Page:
|A metaanalysis of studies of the effects of cancer chemotherapy on various domains of cognitive function
|Jansen C E, Miaskowski C, Dodd M, Dowling G, Kramer J
This review evaluated the effects of chemotherapy on cognitive function. The authors concluded that the meta-analysis supported the hypothesis that chemotherapy can have a negative impact on cognitive function, but most deficits ranged from small to moderate and were non significant. Inadequate reporting and/or shortcomings in the conduct of the review mean that the conclusions should be regarded with caution.
To estimate the effects of chemotherapy on specified domains of cognitive function.
PubMed, PsycINFO, CogNet, CINAHL and the Cochrane Database of Systematic Reviews were searched from inception to December 2004 for articles published in the English language; the search terms were reported. In addition, the references of relevant studies and reviews were screened. Unpublished studies might have been excluded as the authors stated that unpublished sources were not considered.
Study designs of evaluations included in the review
The studies had to report original data to be eligible for inclusion. Reviews and meta-analyses, commentaries and case reports were excluded.
Specific interventions included in the review
Studies of patients who had or were currently receiving chemotherapy were eligible for inclusion. Patients receiving cancer treatments known to cause cognitive deficits, such as brain irradiation or biologics, were excluded. Most of the included studies were in patients receiving standard doses of chemotherapy; other studies were in patients who had undergone bone marrow transplants or had received high-dose chemotherapy. A quarter of the studies included patients who currently received chemotherapy; in the other studies, the time since treatment varied between less than one and more than 5 years.
Participants included in the review
Studies of (exclusively) adult cancer patients were eligible for inclusion. Studies that only included patients with primary or metastatic central nervous system tumours were excluded. In the included studies, the mean age of the patients ranged from 35.9 to 62 years, the majority (84%) were female, and the most common type of cancer was breast cancer. Control groups, where these existed, were cancer patients who had received local treatment or healthy individuals matched for age and education.
Outcomes assessed in the review
The studies had to report cognitive function (quantitative measurement or inferential statistics) measured using reliable, valid and sensitive neuropsychological tests with published standardised administration procedures to be eligible. The studies also had to report sufficient data to enable the calculation of an effect size (ES). The review assessed the following eight cognitive domains: attention and concentration; executive function; information processing speed; language; motor function; visuospatial skill; verbal memory; and visual memory. The included studies each provided data for between three and eight domains.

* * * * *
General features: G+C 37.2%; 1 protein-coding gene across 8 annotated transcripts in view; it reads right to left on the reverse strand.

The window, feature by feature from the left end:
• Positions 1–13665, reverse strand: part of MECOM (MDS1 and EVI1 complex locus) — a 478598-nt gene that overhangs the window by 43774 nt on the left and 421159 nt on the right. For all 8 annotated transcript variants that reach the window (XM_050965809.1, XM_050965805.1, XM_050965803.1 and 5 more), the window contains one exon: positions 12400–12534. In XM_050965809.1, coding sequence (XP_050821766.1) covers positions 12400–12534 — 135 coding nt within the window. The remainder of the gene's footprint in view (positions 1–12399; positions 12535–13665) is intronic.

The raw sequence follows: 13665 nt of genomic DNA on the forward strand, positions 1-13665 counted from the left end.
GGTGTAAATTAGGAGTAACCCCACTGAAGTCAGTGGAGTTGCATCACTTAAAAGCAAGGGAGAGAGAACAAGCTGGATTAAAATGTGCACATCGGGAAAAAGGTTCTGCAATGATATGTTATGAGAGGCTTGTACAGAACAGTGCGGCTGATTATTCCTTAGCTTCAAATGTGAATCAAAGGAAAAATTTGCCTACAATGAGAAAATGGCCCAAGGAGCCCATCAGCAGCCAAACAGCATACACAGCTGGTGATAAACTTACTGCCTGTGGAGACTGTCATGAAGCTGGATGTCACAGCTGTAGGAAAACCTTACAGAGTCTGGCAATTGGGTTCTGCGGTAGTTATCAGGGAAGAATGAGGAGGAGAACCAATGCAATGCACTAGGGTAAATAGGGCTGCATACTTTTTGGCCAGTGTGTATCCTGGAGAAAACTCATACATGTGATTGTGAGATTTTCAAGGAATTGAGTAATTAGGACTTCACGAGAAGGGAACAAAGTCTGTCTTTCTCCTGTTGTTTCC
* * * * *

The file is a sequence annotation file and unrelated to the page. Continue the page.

How were decisions on the relevance of primary studies made?
The authors did not state how the papers were selected for the review, or how many reviewers performed the selection.
Assessment of study quality
The reviewers developed a study quality scoring tool that assessed 15 study elements, including research question, study design, sample selection, description of neuropsychiatric tests findings, data analysis and results. The possible scores ranged from 0 to 30. The authors did not state how the quality assessment was performed.
The authors did not state how the data were extracted for the review, or how many reviewers performed the data extraction.
The data were extracted using a standardised form. The test data used in individual studies were assigned to the eight cognitive domains (details were reported of which tests were assigned to specific domains). ESs (Cohen's d) were calculated from standardised mean differences using the reported mean and standard deviation (SD); where these were not reported, these were derived from other statistics. Where individual studies used more than one test to measure the domain, a mean ES was calculated; this was also the case for tests that reported more than one score. Significance levels of 0.05 were inferred when the 95% confidence interval (CI) did not cross zero. An ES of less than 0.20 was considered negligible; an ES of 0.20 to 0.50 was considered small; an ES of 0.50 to 0.80 was considered medium; and an ES greater than 0.80 was considered large.